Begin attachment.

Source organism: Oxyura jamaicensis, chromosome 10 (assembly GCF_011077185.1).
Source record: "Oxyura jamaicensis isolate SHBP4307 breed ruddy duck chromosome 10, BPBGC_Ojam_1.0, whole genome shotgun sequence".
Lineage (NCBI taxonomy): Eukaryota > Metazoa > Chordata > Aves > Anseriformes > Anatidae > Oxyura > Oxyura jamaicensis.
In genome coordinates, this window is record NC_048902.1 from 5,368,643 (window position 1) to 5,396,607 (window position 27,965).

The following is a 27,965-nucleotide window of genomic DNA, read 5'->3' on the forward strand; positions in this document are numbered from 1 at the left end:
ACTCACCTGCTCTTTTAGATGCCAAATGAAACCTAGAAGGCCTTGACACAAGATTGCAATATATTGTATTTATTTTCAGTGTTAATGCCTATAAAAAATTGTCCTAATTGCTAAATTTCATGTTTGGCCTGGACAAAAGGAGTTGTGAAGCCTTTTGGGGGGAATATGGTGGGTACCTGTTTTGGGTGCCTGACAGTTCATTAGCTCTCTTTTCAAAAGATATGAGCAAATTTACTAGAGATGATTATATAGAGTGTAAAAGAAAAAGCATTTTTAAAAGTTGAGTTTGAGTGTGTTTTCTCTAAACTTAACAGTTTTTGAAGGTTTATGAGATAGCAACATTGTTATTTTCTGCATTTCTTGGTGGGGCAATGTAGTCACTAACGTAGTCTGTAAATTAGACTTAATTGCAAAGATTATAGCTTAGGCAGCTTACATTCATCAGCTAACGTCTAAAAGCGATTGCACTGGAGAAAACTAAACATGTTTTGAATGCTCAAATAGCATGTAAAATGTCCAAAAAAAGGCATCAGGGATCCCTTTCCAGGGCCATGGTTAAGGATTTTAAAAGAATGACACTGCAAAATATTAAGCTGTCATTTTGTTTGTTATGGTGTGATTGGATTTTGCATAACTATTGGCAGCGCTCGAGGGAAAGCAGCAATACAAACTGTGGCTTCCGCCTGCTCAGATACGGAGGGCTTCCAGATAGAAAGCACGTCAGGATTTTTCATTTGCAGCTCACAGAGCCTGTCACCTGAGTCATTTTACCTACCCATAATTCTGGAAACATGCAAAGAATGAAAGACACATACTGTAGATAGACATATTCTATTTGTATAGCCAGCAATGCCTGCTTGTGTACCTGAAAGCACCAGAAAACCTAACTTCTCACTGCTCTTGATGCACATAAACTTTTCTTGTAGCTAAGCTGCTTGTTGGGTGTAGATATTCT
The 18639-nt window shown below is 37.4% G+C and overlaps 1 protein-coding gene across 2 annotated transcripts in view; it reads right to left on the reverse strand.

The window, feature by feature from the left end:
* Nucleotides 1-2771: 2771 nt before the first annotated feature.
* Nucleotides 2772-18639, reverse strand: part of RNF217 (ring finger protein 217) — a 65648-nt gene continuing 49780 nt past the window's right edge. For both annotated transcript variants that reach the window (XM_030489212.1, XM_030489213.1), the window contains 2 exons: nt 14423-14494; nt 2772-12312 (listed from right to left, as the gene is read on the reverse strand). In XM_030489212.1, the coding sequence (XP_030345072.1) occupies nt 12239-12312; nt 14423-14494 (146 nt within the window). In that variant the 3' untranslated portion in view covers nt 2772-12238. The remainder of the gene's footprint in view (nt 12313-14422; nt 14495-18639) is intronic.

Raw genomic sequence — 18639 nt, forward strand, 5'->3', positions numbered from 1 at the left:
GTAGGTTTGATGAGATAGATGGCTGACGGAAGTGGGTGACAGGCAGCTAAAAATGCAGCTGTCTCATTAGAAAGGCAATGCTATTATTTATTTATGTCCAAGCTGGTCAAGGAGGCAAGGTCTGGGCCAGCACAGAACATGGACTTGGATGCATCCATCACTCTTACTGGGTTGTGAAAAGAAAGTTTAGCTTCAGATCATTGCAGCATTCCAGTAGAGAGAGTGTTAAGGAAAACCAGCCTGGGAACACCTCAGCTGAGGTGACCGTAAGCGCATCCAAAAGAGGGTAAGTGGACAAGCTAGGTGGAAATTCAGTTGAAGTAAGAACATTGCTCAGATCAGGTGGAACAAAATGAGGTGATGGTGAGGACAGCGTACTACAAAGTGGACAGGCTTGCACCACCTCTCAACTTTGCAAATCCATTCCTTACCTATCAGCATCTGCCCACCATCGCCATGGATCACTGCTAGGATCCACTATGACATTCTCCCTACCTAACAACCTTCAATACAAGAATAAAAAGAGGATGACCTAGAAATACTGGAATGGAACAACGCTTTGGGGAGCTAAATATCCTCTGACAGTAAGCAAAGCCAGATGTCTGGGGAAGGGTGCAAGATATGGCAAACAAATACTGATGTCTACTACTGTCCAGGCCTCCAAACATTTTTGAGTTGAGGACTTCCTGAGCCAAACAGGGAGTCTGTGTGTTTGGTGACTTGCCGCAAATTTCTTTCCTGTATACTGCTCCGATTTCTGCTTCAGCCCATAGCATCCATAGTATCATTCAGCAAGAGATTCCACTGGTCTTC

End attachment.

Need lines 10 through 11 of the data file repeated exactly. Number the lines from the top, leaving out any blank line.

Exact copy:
* Nucleotides 2772-18639, reverse strand: part of RNF217 (ring finger protein 217) — a 65648-nt gene continuing 49780 nt past the window's right edge. For both annotated transcript variants that reach the window (XM_030489212.1, XM_030489213.1), the window contains 2 exons: nt 14423-14494; nt 2772-12312 (listed from right to left, as the gene is read on the reverse strand). In XM_030489212.1, the coding sequence (XP_030345072.1) occupies nt 12239-12312; nt 14423-14494 (146 nt within the window). In that variant the 3' untranslated portion in view covers nt 2772-12238. The remainder of the gene's footprint in view (nt 12313-14422; nt 14495-18639) is intronic.

Raw genomic sequence — 18639 nt, forward strand, 5'->3', positions numbered from 1 at the left: